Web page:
Los Calvos came to life in Caracas in 1967, the product of musician Ray Perez’s restless mind. It was a band that sounded different to everything that had gone before, and everything that would come after. They were the encapsulation of what Perez, who was nicknamed “El Loco”, had already achieved in his music career: the rock, salsa, jazz and Latin rhythms that he played in groups like Trío Hambay, Los Singers, Los 5 de Romero and the legendary Los Dementes.
To create the band’s line-up Perez turned to heavyweight names in Venezuelan music at the time, recruiting Frank “Pavo” Hernandez on drums – who curiously thought it was crazy to introduce a drum kit to salsa; Pedro Garcia on percussion; Miguel Angel Silva on bass; Rafael Araujo on trombone; and Lewis and Josue on trumpets; all supporting dual vocalists Carlos “Carlín” Asicio Rodríguez and Carlos Yanes “Calaven”, the latter an
innovative and charismatic singer who added a touch of jazz to salsa, scatting like one of the greats.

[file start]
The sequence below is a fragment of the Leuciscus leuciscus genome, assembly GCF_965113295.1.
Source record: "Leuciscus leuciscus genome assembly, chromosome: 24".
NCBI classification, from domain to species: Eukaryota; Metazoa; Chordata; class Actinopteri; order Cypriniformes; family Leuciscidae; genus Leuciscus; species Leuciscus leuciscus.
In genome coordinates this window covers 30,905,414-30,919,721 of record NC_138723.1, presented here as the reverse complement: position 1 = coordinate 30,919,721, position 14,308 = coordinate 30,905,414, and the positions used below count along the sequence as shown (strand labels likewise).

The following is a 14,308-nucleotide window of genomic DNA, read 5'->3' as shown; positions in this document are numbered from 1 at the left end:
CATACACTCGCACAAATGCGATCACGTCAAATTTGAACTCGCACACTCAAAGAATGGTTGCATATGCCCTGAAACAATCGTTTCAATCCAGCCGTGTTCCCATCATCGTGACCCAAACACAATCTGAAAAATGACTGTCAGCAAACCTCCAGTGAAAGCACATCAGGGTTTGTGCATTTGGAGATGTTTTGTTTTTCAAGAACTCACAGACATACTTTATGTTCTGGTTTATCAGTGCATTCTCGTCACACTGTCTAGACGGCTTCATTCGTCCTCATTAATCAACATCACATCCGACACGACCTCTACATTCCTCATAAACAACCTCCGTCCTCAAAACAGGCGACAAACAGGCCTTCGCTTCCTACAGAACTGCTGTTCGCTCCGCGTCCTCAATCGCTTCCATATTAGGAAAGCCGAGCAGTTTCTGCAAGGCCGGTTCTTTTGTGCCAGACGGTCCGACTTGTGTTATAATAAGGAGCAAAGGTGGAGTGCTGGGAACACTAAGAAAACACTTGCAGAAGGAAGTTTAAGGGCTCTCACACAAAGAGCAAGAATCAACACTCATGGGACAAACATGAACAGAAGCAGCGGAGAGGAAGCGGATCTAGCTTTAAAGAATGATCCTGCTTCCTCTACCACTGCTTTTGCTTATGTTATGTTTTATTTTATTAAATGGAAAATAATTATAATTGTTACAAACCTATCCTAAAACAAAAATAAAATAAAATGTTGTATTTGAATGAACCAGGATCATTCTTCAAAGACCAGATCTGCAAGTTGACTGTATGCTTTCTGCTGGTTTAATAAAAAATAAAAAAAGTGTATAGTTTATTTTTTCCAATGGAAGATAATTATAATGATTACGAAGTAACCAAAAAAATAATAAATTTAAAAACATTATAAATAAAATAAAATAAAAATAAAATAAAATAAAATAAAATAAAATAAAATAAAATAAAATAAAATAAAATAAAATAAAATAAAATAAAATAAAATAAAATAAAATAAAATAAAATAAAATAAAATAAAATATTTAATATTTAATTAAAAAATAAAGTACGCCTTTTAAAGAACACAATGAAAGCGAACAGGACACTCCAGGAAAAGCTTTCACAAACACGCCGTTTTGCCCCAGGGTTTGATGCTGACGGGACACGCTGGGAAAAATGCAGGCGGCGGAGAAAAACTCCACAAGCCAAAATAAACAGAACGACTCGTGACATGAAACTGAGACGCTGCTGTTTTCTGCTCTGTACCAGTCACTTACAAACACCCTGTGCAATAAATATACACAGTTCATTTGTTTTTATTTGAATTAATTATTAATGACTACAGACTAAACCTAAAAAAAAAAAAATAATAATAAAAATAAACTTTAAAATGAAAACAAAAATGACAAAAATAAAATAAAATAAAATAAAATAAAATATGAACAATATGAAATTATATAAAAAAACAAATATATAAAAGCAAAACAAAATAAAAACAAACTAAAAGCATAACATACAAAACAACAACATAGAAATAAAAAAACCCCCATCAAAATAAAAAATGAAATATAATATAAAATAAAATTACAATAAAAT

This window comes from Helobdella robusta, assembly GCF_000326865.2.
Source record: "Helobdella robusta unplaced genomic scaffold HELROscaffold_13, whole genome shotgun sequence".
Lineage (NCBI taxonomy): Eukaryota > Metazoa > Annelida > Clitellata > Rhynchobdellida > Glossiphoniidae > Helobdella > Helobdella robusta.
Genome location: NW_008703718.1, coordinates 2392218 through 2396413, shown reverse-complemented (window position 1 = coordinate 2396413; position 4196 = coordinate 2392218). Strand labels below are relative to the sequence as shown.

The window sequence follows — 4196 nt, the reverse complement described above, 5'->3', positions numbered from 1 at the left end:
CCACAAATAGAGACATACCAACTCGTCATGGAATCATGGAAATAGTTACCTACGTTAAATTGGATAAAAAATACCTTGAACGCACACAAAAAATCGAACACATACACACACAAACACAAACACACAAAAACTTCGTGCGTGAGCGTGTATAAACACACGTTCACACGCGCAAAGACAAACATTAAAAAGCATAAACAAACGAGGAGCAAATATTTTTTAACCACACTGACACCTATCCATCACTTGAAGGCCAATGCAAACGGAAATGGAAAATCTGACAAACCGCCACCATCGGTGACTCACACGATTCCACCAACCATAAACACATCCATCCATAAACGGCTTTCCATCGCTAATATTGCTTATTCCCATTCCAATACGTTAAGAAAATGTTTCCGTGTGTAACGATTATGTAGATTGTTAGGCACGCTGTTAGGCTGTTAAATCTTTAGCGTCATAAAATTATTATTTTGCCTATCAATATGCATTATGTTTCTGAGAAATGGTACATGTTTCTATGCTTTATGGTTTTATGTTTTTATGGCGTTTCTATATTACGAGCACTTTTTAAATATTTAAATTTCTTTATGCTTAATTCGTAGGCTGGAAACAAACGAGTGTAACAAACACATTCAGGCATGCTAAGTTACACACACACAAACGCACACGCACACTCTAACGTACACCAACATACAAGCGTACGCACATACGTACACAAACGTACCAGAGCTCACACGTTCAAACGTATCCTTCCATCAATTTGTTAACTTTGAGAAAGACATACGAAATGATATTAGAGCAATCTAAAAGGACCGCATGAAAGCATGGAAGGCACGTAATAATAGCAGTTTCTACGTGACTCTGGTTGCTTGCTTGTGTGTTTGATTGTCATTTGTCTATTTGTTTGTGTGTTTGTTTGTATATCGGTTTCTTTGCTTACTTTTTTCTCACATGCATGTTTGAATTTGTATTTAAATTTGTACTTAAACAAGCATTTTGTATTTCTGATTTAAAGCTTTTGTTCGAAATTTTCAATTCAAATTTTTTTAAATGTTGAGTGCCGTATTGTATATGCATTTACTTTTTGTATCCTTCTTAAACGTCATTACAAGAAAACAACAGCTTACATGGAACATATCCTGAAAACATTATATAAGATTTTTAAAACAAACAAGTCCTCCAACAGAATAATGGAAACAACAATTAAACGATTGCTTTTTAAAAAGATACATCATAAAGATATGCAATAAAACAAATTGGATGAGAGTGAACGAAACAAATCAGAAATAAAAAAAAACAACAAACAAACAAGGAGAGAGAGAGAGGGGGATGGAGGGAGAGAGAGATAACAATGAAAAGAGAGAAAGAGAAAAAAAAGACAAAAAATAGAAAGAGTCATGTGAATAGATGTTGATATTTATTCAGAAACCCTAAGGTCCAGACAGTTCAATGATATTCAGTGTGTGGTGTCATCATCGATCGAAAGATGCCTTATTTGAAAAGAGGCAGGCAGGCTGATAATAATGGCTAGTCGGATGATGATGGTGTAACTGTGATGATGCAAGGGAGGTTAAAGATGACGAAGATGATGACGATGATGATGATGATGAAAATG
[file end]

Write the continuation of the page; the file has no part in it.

They only ever released two albums, a debut in 1967, followed by a second in 1968 that offered the same power and quality as its predecessor, with one review defining them as “dazzling and avant-garde”. Unfortunately, the ever-busy Perez, who was always working and travelling with groups like Los Dementes and his newly-formed Las Kenya ensemble, decided to abandon the project shortly after that second album came out, devoting his energies elsewhere. Curiously, the group never performed live, yet these days, Perez considers these recordings the most enjoyable that he experienced in his whole career.
Take a listen and you’ll understand why.